Last Updated:Friday - 09/24/2010
April 17, 2000
Jesus saw only one way to salvation
SPECIAL TO THE WCR
Several hundred Christians, Jews, and Muslims gathered for a conference in Edmonton last month to discuss understanding and cooperation among the three faiths. While this is a commendable initiative in general, the syncretistic stance assumed by those who spoke for Christianity was not.
Leonard Swidler, a professor of Catholic thought at Temple University in Philadelphia, is quoted by the WCR expressing the un-Catholic thought that "(Christians) need to turn from their imperialistic convert-making among Muslims, Hindus and other religious peoples to turn toward bearing witness to Jesus Christ by their lives and words, toward helping Muslims be better Muslims and Hindus better Hindus."
Oblate Brother Mark Hawgood said he was impressed by the concept of a "plurality of salvation" and the Jewish assertion that "salvation is tied to our behaviour."
However, Christians who advocate syncretism contradict the message Christ preached. "A plurality of salvation" may appeal to a liberal, humanistic culture obsessed with multiculturalism and universality, but it is not Christianity.
"All authority has been given to me in heaven and on earth," the risen Christ told his disciples. "Go therefore and make disciples of all the nations, baptizing them in the name of the Father and of the Son and of the Holy Spirit, teaching them to observe all things I have commanded you."
Pope John Paul recently addressed this issue in a talk to the Vatican Congregation for the Doctrine of the Faith, noting that "in some ecclesial environments, a mentality has arisen over the last few years that tends to relativize Christ's revelation and his unique and universal mediation in regard to salvation."
If this is permitted, said the pope, the Church would also lose her reason for existing because she would no longer be "the universal sacrament of salvation."
"It is against the faith of the Church to hold the thesis on the limited character of Christ's revelation, which would find its complement in other religions," the pope continued, recalling that Jesus established "his Church as a salvific reality: as his body, through which he himself acts in the history of salvation."
"Therefore, it is an error to consider the Church as one more road to salvation together with that of other religions, which would be complementary to the Church," said the pope. "Consequently, a certain mentality of indifference characterized by religious relativism that leads to believing that religions are equivalent among themselves, must be excluded."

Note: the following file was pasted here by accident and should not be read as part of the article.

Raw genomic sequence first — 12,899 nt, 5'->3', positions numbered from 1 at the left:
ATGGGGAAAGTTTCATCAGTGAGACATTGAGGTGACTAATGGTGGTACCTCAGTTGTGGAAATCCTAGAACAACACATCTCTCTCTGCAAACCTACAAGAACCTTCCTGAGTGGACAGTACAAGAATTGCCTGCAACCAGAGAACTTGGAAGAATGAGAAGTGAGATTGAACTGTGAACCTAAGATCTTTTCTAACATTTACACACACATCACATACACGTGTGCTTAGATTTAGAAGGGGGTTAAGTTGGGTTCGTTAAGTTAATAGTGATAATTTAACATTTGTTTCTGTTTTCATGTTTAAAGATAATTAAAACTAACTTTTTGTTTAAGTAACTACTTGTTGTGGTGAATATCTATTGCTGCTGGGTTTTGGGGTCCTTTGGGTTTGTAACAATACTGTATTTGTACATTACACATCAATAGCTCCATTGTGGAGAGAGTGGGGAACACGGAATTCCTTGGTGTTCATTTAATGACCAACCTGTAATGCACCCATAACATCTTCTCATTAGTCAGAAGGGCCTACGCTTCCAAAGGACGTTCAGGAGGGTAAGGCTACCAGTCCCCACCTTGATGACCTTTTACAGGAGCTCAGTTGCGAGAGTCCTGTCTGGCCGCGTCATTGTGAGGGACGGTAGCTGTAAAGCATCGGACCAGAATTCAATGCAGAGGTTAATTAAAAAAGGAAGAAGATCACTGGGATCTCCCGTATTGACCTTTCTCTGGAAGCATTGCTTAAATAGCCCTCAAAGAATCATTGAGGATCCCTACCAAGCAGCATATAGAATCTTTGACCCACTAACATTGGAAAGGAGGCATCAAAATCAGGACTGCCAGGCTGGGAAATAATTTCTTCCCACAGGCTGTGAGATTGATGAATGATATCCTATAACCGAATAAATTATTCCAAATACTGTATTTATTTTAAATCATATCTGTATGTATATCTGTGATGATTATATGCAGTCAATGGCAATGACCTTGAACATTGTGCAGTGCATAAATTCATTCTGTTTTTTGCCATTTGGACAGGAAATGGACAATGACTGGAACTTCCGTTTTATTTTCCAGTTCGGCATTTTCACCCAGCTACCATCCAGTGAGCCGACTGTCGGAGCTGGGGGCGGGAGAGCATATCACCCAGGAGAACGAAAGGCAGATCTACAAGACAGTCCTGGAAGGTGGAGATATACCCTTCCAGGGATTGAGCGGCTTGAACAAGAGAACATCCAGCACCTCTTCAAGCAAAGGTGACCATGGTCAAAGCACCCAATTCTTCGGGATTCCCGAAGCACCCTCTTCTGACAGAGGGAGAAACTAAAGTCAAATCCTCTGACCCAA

That is neither pluralistic nor politically correct, but it is bona fide Christian doctrine, as contrasted with the revisionist babble emitting from theological liberals like Anglican Bishops Desmond Tutu of South Africa and Canada's Michael Ingham.
"On earth we learn how to discover home, and each faith leads its adherents homeward," declares Tutu. "We must learn here how to live together among those with whom we will spend eternity.
"How can we arrogantly claim that ours is the only way and not learn to remove our shoes as we stand on what others consider to be holy ground, where they catch their glimpse of the Eternal, the Inscrutable, the Holy, the Compassionate, the Gracious One?"
Unfortunately for Tutu and those he misleads, he is calling Jesus Christ "arrogant" in that statement. Jesus said: "I am the way, the truth, and the life. No one comes to the Father except through me."
In his latest Christmas message, Ingham proclaims:
"I can imagine a time when the founders and saints of all the traditions - Moses, Jesus, Mohammed, Buddha, Guru Nanak and so on - are honoured and cherished in all of them. I foresee the day when powerful religious elites will have to became servants again of self-determining religious communities, and the intellectual Berlin Walls, erected by guardians of dogmatic orthodoxies, will come tumbling down at the hands of ordinary believers."
Once again, pure, distilled, liberal humanism, but nothing remotely resembling the message of Christ and his Apostles.
God is the final judge, and what he will do with those of other faiths who have not heard the Christian Gospel, or who have heard it and rejected it, we can safely leave up to him. However, Tutu, Ingham and the pluralists at Edmonton are affirming that all religions are equal, which amounts to an abject denial of Christ's Incarnation and resurrection as the sole agents of human salvation.
In short, if Jesus Christ was not God; if he did not rise from the dead on Easter, as St. Paul put it, our preaching is in vain, our faith is futile, and we are of all men most pitiable. On the other hand, if Jesus really did rise from the dead, then everyone would be well-advised to get with the program. That is the choice. "What think ye of Christ?"
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